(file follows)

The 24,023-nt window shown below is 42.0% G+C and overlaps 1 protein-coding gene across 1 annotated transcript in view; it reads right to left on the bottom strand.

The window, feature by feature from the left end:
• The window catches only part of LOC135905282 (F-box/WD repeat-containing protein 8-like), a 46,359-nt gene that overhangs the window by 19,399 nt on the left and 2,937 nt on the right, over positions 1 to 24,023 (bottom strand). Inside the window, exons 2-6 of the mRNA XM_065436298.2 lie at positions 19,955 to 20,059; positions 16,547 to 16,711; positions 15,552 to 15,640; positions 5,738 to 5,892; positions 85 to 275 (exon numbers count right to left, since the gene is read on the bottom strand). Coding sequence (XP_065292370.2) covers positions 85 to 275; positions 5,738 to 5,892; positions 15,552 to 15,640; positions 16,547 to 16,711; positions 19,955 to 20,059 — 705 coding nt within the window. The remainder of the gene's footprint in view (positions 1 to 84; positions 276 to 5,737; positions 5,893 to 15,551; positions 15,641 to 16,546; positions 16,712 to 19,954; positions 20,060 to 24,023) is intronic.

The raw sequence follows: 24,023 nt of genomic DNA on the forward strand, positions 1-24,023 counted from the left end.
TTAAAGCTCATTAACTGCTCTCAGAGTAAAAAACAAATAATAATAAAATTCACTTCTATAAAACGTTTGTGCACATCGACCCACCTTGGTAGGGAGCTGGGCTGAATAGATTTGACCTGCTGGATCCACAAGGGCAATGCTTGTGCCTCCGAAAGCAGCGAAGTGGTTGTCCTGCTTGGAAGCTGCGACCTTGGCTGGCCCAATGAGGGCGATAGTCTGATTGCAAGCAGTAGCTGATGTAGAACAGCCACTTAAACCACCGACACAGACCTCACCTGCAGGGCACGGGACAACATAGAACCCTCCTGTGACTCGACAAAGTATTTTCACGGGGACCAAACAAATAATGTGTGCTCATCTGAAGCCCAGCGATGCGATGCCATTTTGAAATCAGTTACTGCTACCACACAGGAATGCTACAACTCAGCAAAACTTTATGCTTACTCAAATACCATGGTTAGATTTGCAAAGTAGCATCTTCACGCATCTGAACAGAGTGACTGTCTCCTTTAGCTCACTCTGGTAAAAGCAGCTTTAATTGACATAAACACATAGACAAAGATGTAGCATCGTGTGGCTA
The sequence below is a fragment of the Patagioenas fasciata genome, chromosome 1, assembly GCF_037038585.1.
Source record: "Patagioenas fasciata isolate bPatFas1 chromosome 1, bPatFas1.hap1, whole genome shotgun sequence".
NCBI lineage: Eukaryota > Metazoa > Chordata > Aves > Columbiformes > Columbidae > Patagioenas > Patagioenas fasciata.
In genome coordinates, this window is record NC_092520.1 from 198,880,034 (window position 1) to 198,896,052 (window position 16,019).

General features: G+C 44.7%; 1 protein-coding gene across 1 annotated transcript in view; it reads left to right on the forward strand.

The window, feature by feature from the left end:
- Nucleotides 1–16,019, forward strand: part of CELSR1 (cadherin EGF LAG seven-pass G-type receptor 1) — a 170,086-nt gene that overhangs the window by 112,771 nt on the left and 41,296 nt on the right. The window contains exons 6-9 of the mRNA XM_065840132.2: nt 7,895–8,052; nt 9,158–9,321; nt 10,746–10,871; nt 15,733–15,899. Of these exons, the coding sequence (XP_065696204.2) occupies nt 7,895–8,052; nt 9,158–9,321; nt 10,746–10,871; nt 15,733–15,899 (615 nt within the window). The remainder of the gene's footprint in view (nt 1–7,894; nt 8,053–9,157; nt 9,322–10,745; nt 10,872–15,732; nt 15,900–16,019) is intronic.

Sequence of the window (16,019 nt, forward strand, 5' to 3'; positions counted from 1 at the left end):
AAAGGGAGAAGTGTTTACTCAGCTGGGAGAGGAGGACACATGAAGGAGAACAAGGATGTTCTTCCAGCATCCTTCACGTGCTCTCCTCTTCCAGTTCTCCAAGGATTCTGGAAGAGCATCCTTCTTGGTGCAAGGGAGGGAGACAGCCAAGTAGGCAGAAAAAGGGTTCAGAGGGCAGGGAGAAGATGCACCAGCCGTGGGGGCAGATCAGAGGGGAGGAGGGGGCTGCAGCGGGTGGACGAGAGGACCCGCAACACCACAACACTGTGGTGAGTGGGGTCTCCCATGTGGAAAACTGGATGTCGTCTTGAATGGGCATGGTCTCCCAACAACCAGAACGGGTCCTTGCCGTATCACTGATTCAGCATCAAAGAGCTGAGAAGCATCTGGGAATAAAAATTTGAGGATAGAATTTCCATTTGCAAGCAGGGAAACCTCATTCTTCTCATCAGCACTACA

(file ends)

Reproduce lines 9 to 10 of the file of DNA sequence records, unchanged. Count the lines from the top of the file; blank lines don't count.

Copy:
In genome coordinates, this window is record NC_092520.1 from 198,880,034 (window position 1) to 198,896,052 (window position 16,019).

General features: G+C 44.7%; 1 protein-coding gene across 1 annotated transcript in view; it reads left to right on the forward strand.